A New Agenda for a New World

The New Agenda opens by announcing that the conditions that shaped the 1992 Agenda no longer apply. In contrast to the old document’s emphasis on an end to distrust, it notes that tensions between and within nations “have sown distrust in the potential of multilateral solutions to improve lives and have amplified calls for new forms of isolationism”. The paper is bracingly honest about how the post-Cold War era has given way to a new phase of geostrategic and geo-economic competition. Violence is on the rise globally, and new technologies such as cyber-weapons and artificial intelligence are creating daunting new dangers.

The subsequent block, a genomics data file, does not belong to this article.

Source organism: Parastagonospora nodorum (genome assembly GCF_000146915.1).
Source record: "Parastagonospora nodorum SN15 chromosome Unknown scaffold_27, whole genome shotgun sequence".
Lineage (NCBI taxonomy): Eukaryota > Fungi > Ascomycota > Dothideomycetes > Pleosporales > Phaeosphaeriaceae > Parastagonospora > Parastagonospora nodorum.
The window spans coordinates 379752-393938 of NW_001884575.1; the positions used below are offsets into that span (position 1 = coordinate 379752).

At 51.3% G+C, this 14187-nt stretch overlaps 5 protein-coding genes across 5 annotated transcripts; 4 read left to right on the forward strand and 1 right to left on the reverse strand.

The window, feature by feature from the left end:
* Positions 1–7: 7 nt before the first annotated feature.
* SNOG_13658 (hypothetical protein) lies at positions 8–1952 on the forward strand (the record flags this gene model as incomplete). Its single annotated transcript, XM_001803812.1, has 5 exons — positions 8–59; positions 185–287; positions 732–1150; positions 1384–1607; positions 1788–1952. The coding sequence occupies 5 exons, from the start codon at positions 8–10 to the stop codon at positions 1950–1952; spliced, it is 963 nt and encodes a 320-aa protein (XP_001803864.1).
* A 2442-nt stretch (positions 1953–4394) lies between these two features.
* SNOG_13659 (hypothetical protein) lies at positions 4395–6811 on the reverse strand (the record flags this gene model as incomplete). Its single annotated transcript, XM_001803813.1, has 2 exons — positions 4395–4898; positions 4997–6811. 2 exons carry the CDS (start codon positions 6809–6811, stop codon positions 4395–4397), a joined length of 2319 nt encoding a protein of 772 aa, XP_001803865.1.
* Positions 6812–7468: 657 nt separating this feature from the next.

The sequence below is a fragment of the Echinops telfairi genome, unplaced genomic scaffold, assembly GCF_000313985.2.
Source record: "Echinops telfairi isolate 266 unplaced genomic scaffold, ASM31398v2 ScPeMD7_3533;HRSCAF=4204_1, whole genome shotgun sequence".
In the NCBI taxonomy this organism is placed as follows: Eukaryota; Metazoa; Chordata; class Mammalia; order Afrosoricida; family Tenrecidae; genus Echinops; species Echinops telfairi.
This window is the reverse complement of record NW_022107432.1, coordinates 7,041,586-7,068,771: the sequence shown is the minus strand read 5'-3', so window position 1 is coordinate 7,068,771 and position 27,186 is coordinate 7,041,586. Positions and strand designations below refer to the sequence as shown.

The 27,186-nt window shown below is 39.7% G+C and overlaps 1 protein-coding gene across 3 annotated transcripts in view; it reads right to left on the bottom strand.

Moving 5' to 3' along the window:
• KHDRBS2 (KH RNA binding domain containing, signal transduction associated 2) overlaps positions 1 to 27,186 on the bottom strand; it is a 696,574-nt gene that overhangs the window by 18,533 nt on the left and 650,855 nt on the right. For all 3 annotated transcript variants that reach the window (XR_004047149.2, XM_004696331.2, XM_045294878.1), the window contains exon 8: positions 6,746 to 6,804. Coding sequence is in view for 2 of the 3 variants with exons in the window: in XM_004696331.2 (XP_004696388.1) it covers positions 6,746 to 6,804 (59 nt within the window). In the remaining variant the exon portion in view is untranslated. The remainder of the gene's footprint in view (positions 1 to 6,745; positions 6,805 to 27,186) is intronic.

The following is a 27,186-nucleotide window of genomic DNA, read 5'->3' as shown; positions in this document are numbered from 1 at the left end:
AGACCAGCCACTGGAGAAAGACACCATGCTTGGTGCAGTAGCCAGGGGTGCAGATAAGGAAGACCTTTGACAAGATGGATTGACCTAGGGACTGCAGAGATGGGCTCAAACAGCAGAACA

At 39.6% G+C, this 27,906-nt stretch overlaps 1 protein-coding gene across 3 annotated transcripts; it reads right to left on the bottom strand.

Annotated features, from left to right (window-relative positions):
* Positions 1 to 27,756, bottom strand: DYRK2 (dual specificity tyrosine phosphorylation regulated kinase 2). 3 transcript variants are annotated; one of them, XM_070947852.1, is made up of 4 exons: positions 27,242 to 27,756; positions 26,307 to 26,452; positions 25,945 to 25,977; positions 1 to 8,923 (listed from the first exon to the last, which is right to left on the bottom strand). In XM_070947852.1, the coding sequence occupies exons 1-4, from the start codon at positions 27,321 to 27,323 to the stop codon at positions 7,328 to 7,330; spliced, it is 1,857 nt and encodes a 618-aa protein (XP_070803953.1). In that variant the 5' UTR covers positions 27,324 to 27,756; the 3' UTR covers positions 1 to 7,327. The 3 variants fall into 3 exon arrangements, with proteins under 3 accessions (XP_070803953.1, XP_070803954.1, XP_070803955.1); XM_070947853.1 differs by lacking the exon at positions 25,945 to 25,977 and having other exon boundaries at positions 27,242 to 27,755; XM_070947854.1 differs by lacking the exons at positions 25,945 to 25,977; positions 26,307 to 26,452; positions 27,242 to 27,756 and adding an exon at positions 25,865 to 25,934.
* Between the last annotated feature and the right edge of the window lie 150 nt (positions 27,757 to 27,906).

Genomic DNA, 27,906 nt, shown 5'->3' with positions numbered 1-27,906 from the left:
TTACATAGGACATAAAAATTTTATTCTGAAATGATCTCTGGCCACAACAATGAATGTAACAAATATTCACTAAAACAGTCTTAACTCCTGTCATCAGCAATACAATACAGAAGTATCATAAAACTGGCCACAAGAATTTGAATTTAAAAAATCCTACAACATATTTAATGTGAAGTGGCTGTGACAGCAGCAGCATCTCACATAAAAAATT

To a greater degree than the 1992 paper, the New Agenda links these security trends to obstacles to international economic development. It stresses the linkages between inequality and conflict, although it admits that these are often “non-linear and indirect” and highlights that UN members are making poor progress toward the Sustainable Development Goals (which are supposed to culminate in an end to extreme poverty worldwide by 2030). All in all, the analytical sections of the New Agenda for Peace are designed to make uncomfortable reading.

The New Agenda places less of an emphasis on intervention forces.